Kate Tietje wants four-thousand of your children to die painfully this year.
I have an anti-vaxxer problem.
Mainly, that there are anti-vaxxers, and I’m tired of the problems they cause.
Today I saw this article from Modern Alternative Mama, entitled “Enough is Enough with Blaming Anti-Vaxxers.” Because apparently after their lunacy and horrific unscientifically grounded opinions caused a massive outbreak of the Measles in my hometown of Anaheim, CA, they think it’s appropriate to shirk responsibility for this.
This is surprisingly the first time I’ve written about vaccines on this blog. It won’t be the last. I’ve been planning on writing on it for some time but been caught up doing things like getting Petco to pull dangerous dog medications, making my first public speaking engagement (and booking more speaking engagements), writing a guest blog for James Fell on my 90lb weight loss, and working on my novel, so this blog has taken a temporary back burner.
But Modern Alternative Mama, you know I couldn’t let this bullshit stand. Kate Tietje runs the site Modern Alternative Mama. I’ve written about her site a few times already. She’s against vitamin K shots for newborns, agains dentists’ visits, against regular bathing, thinks breastmilk is a cure for congestion, and thinks clay is a better cure for a severe allergic reaction than benadryl.
I wish I made up any of that. She’s possibly the worst public health menace on the internet. It’s her or chiropractor Billy DeMoss. She makes me think that the Food Babe isn’t so bad. That’s saying a lot. So let’s start at the beginning of this insidious blog of hers:
“In the last few days, there have been *dozens* of articles coming out in major media outlets that are absolutely filled with hate and anger towards families that don’t vaccinate. “
As there should be. Because people went to Disney and, instead of mouse ears, they came home with an infectious disease that they thought was wiped out over thirty years ago. More from MAM:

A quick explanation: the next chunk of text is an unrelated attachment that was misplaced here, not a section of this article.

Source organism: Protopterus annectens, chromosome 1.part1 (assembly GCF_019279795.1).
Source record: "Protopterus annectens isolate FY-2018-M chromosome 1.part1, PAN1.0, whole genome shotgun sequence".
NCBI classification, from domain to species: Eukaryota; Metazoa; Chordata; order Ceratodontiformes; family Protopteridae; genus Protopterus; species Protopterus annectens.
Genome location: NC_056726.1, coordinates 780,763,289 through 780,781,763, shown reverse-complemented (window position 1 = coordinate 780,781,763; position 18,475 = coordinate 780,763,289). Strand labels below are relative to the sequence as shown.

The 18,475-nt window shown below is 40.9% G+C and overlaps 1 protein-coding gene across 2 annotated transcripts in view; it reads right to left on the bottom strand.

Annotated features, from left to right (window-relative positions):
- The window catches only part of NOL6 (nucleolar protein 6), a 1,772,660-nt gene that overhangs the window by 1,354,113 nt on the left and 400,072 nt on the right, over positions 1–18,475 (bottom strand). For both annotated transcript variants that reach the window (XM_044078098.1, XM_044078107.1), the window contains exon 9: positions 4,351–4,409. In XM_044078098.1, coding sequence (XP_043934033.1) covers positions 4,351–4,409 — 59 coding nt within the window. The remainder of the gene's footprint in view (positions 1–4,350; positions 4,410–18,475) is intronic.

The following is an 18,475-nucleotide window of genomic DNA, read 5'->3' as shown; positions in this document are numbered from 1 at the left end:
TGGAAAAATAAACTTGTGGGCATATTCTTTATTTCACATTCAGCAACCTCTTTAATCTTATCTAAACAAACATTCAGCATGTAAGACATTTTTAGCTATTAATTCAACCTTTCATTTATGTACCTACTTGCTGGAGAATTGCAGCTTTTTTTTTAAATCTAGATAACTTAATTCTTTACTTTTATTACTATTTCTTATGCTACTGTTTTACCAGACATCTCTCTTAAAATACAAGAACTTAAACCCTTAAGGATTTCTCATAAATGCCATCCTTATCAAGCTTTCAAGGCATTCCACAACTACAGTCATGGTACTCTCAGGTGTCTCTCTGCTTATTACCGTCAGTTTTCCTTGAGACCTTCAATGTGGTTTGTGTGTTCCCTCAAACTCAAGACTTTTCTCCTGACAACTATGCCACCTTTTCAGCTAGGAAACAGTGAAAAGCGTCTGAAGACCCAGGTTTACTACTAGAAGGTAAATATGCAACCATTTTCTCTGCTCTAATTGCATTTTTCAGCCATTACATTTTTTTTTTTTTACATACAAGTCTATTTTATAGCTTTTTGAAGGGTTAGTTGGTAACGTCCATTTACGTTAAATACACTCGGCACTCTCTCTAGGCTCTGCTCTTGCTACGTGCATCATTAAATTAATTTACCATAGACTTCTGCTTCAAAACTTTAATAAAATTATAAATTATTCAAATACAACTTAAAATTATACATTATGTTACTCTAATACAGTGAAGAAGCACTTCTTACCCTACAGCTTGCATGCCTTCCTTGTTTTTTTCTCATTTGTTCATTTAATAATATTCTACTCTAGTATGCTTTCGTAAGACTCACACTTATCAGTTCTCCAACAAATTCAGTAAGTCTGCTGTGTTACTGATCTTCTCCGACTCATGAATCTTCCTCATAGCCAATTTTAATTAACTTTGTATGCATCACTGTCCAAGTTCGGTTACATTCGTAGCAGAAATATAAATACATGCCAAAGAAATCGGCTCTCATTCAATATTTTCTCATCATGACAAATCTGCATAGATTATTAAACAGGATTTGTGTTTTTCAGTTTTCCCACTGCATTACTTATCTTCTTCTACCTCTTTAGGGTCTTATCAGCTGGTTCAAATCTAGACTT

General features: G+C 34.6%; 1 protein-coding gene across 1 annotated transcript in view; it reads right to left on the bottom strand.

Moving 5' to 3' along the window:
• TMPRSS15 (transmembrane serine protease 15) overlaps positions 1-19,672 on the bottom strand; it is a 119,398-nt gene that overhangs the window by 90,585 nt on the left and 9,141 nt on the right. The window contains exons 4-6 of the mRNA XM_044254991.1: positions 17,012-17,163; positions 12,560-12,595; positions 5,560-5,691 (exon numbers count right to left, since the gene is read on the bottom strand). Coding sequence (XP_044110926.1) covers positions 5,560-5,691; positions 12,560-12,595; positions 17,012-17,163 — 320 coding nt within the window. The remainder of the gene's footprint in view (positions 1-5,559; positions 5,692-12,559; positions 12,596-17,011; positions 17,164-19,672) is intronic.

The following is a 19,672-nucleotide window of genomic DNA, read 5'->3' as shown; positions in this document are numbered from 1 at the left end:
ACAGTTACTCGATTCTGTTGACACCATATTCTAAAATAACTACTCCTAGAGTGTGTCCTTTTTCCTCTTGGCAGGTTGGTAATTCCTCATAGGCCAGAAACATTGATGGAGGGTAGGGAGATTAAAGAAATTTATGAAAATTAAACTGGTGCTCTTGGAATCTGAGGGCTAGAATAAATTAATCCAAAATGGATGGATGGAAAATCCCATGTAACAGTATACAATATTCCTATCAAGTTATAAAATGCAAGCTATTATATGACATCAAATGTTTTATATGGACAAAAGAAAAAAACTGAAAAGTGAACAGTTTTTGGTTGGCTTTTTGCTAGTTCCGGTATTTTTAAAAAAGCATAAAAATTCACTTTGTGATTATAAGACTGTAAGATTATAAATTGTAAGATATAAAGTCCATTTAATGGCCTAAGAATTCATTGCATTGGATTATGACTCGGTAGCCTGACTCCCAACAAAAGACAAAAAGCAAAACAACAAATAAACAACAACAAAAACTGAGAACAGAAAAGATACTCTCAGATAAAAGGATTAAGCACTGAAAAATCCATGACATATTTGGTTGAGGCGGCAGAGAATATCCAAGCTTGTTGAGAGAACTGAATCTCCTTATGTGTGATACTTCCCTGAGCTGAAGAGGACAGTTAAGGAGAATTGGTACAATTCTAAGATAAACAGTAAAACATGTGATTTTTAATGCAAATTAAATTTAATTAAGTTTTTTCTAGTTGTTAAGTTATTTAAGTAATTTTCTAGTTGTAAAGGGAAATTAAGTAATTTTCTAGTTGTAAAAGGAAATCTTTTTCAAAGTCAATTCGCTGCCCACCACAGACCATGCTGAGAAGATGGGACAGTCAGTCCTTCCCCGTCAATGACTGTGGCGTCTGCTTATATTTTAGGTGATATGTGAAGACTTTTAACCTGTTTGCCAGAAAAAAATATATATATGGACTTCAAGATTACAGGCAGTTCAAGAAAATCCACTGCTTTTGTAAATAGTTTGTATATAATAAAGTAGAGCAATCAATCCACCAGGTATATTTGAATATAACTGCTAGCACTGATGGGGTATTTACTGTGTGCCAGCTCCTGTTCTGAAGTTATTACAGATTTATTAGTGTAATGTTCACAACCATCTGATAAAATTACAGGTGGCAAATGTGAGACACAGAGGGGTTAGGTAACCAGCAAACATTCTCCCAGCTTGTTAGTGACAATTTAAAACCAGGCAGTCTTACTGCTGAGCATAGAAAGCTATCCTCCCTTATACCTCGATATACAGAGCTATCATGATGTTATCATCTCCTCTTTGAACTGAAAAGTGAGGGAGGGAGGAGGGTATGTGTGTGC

“In the Disneyland situation:
There are around 70 confirmed cases currently
5 of them were fully vaccinated
37 were not vaccinated
There are no records available for at least 30 cases (so we don’t know their vaccination status)”
Statistically, these people for whom we don’t have the vaccination records? They probably aren’t vaccinated either. It is incredibly virulent and nine out of ten without immunity who are exposed will get the measles. And now onto Kate’s version of facts:
- “In the 1950s, there were not “thousands of deaths per year from measles” — it was between 350 and 600, averaging around 500 annually
- In the 50s, there were between 300K and 800K reported cases per year (mumps and rubella were so mild they didn’t even keep records until the mid-60s)
- It was “assumed” since most children got measles and it usually was not serious that there were closer to 2 million cases annually in the 50s (minor cases were not reported)
- The death rate from measles is about 1 in 1000 for more serious cases; about 1 in 5000 for total cases”
During the pre-vaccine era, there were thousands of deaths worldwide. She does keep moving around the numbers as she sees fit based on speculation. We will be using peer reviewed numbers for the death rate of one death per thousand cases. Given that death rate, looking at her estimate that there would be four million cases annually in a world without vaccines now, Kate Tietje is fine with four million children suffering, a high percentage suffering complications including blindness, deafness, and four thousand of your children dying of the measles.
I’m just making sure we’re on the same page here, Kate.
- “The last measles death in the U.S. was in 2005, and there was 1 death that year (there have been a total of 15 measles deaths in the U.S. since 1992)
- There have been between 37 and 212 cases of measles annually between 2000 and 2011.
- Vitamin A supplementation can prevent blindness from the measles”
You know what prevents all of these? Not getting the measles.
- In 2012, there were about 50. In 2013, just under 200. In 2014, almost 650.
Again, vaccine preventable.
- “In the 2013 – 2014 school year, 94.7% of kindergarteners nationwide had 2 doses of the MMR. (vaccine rates remain high overall)”